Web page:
Audrain County Treasurer Patty Meyers thanked everyone for their support. She said sales tax was up around 6% this year. General revenues are showing an increase from the year before.
Meyers said she’s currently working on end-of-the-year figures.
Audrain County Assessor Missy Maupin said a form has been sent out will need to be turned in. Maupin said sheets must be signed.
New aerial photography recently arrived showing closer views of the county than what was available in the past. She’s hoping to have them on the county website in the near future.
Audrain County Collector Kate Becker said things went okay this year. She noted the Hospital Tax and that it won’t go off until 2017.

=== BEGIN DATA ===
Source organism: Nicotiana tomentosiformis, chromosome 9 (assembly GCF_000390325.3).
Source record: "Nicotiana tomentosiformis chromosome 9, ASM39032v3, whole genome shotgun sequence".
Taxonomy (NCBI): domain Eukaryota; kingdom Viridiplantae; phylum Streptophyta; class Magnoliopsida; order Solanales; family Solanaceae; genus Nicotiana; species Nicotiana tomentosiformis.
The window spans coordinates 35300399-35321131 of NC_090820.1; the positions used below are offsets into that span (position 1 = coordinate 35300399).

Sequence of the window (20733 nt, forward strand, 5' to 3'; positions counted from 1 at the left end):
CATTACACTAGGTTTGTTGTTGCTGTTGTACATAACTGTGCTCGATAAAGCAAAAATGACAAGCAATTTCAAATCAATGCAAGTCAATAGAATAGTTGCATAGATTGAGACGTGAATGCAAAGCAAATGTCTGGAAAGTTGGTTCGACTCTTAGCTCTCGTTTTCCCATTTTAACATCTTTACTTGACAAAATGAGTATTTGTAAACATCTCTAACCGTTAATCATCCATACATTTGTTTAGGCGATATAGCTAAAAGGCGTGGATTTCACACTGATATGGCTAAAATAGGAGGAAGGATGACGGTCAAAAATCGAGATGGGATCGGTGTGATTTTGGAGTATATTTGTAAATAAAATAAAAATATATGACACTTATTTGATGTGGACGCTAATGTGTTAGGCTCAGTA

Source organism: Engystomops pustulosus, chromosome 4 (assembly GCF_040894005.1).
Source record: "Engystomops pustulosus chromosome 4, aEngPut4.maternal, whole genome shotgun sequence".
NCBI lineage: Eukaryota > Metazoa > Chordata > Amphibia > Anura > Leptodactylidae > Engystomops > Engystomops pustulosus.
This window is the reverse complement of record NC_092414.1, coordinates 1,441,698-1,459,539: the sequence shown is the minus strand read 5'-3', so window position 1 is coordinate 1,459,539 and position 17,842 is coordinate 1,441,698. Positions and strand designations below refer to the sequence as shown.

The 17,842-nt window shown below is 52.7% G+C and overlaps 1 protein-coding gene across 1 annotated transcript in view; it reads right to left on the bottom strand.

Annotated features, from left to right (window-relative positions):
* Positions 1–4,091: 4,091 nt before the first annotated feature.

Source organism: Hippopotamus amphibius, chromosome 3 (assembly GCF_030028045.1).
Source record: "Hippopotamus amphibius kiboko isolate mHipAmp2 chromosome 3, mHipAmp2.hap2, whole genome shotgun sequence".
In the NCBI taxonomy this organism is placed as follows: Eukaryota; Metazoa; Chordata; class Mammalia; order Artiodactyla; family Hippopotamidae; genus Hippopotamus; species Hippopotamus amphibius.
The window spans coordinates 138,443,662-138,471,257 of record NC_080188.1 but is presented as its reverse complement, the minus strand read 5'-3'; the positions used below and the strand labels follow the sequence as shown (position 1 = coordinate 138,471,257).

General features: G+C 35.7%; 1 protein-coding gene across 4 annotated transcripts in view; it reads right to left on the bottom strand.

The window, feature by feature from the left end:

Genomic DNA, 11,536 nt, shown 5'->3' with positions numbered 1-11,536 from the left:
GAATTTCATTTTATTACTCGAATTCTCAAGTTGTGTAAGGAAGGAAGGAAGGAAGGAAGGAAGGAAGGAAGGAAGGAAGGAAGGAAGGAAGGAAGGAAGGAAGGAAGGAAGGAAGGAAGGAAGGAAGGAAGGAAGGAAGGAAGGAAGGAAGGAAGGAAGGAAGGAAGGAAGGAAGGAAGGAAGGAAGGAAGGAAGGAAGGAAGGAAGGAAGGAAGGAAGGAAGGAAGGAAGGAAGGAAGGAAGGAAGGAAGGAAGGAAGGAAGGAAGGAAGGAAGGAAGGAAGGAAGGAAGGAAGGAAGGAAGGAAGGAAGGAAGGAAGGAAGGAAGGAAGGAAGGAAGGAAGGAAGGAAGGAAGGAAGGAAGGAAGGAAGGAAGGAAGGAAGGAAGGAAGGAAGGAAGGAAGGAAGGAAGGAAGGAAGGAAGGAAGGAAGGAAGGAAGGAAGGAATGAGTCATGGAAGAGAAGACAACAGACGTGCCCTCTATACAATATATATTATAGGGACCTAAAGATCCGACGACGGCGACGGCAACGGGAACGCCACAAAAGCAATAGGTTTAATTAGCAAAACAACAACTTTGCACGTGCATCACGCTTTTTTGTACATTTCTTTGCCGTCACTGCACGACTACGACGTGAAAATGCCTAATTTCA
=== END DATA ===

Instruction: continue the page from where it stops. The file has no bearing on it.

Becker said there’s about 92% collection and she expects to have month end for December finalized shortly.
Steve Roberts, the Northeast Regional Coordinator of the Missouri Farm Bureau, also made some brief remarks.
For the first time in 18 years of the banquet, an auction was held to raise money for agricultural education in classrooms at local school districts. Jeff Fennewald performed auctioneer dutires.
A bear, carved in wood by Gary Wrye, was auctioned off.
There was also a wine basket. Darren Reynolds donated a pine bench, that was also auctioned off.
The bench went for $70, the wine basket raised $85, and the bear raised $220.
Wrye said she is retiring in the Spring and that this will be her last banquet in which she will coordinate.
Wrye said “good friends are like quilts, they age with you yet never lose their warmth.”
She said she feels that way about the Farm Bureau members and has enjoyed her many years serving in her current position.